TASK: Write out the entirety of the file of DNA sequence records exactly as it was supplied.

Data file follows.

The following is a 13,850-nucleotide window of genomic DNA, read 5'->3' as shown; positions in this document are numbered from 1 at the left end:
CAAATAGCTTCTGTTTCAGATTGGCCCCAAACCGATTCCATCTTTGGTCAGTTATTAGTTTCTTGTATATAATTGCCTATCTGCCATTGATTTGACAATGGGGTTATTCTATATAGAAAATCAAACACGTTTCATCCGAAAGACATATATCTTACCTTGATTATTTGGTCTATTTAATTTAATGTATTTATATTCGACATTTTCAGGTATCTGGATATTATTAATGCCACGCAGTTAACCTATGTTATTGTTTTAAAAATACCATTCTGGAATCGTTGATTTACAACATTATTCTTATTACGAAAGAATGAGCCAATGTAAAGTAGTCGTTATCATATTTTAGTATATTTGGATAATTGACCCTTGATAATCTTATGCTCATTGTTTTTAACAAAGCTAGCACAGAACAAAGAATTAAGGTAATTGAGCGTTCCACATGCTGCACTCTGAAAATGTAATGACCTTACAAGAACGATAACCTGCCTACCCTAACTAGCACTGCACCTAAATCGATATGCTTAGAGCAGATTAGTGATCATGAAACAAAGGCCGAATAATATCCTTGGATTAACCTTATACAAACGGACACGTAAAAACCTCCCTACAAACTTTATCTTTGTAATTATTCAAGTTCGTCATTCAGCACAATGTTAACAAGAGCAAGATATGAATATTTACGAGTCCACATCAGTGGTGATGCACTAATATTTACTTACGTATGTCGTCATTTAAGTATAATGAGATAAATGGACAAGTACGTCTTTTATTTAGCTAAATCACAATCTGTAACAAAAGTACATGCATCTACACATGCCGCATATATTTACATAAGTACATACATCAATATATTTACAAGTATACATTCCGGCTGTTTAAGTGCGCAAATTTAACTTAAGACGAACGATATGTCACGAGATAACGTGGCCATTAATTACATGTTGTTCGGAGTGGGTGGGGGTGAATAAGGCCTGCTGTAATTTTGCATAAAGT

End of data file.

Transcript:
The following is a 13,850-nucleotide window of genomic DNA, read 5'->3' as shown; positions in this document are numbered from 1 at the left end:
CAAATAGCTTCTGTTTCAGATTGGCCCCAAACCGATTCCATCTTTGGTCAGTTATTAGTTTCTTGTATATAATTGCCTATCTGCCATTGATTTGACAATGGGGTTATTCTATATAGAAAATCAAACACGTTTCATCCGAAAGACATATATCTTACCTTGATTATTTGGTCTATTTAATTTAATGTATTTATATTCGACATTTTCAGGTATCTGGATATTATTAATGCCACGCAGTTAACCTATGTTATTGTTTTAAAAATACCATTCTGGAATCGTTGATTTACAACATTATTCTTATTACGAAAGAATGAGCCAATGTAAAGTAGTCGTTATCATATTTTAGTATATTTGGATAATTGACCCTTGATAATCTTATGCTCATTGTTTTTAACAAAGCTAGCACAGAACAAAGAATTAAGGTAATTGAGCGTTCCACATGCTGCACTCTGAAAATGTAATGACCTTACAAGAACGATAACCTGCCTACCCTAACTAGCACTGCACCTAAATCGATATGCTTAGAGCAGATTAGTGATCATGAAACAAAGGCCGAATAATATCCTTGGATTAACCTTATACAAACGGACACGTAAAAACCTCCCTACAAACTTTATCTTTGTAATTATTCAAGTTCGTCATTCAGCACAATGTTAACAAGAGCAAGATATGAATATTTACGAGTCCACATCAGTGGTGATGCACTAATATTTACTTACGTATGTCGTCATTTAAGTATAATGAGATAAATGGACAAGTACGTCTTTTATTTAGCTAAATCACAATCTGTAACAAAAGTACATGCATCTACACATGCCGCATATATTTACATAAGTACATACATCAATATATTTACAAGTATACATTCCGGCTGTTTAAGTGCGCAAATTTAACTTAAGACGAACGATATGTCACGAGATAACGTGGCCATTAATTACATGTTGTTCGGAGTGGGTGGGGGTGAATAAGGCCTGCTGTAATTTTGCATAAAGT